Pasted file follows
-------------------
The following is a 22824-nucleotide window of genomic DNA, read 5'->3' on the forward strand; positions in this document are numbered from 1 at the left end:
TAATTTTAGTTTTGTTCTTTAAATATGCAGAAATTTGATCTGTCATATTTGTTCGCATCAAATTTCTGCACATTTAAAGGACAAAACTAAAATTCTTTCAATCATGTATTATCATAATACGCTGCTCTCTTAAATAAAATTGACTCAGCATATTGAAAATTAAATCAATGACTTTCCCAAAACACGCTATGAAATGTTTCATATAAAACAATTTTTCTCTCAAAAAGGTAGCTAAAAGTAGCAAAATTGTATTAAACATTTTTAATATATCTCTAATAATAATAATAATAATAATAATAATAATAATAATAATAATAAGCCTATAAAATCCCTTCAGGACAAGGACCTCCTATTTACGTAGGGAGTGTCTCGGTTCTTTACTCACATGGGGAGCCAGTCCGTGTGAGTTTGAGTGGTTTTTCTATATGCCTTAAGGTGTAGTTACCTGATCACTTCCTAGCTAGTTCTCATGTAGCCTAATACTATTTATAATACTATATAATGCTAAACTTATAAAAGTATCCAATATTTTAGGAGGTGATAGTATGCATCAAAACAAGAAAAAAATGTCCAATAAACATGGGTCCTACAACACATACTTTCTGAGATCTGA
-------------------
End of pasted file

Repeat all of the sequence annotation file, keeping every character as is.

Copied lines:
The following is a 22824-nucleotide window of genomic DNA, read 5'->3' on the forward strand; positions in this document are numbered from 1 at the left end:
TAATTTTAGTTTTGTTCTTTAAATATGCAGAAATTTGATCTGTCATATTTGTTCGCATCAAATTTCTGCACATTTAAAGGACAAAACTAAAATTCTTTCAATCATGTATTATCATAATACGCTGCTCTCTTAAATAAAATTGACTCAGCATATTGAAAATTAAATCAATGACTTTCCCAAAACACGCTATGAAATGTTTCATATAAAACAATTTTTCTCTCAAAAAGGTAGCTAAAAGTAGCAAAATTGTATTAAACATTTTTAATATATCTCTAATAATAATAATAATAATAATAATAATAATAATAATAATAATAAGCCTATAAAATCCCTTCAGGACAAGGACCTCCTATTTACGTAGGGAGTGTCTCGGTTCTTTACTCACATGGGGAGCCAGTCCGTGTGAGTTTGAGTGGTTTTTCTATATGCCTTAAGGTGTAGTTACCTGATCACTTCCTAGCTAGTTCTCATGTAGCCTAATACTATTTATAATACTATATAATGCTAAACTTATAAAAGTATCCAATATTTTAGGAGGTGATAGTATGCATCAAAACAAGAAAAAAATGTCCAATAAACATGGGTCCTACAACACATACTTTCTGAGATCTGA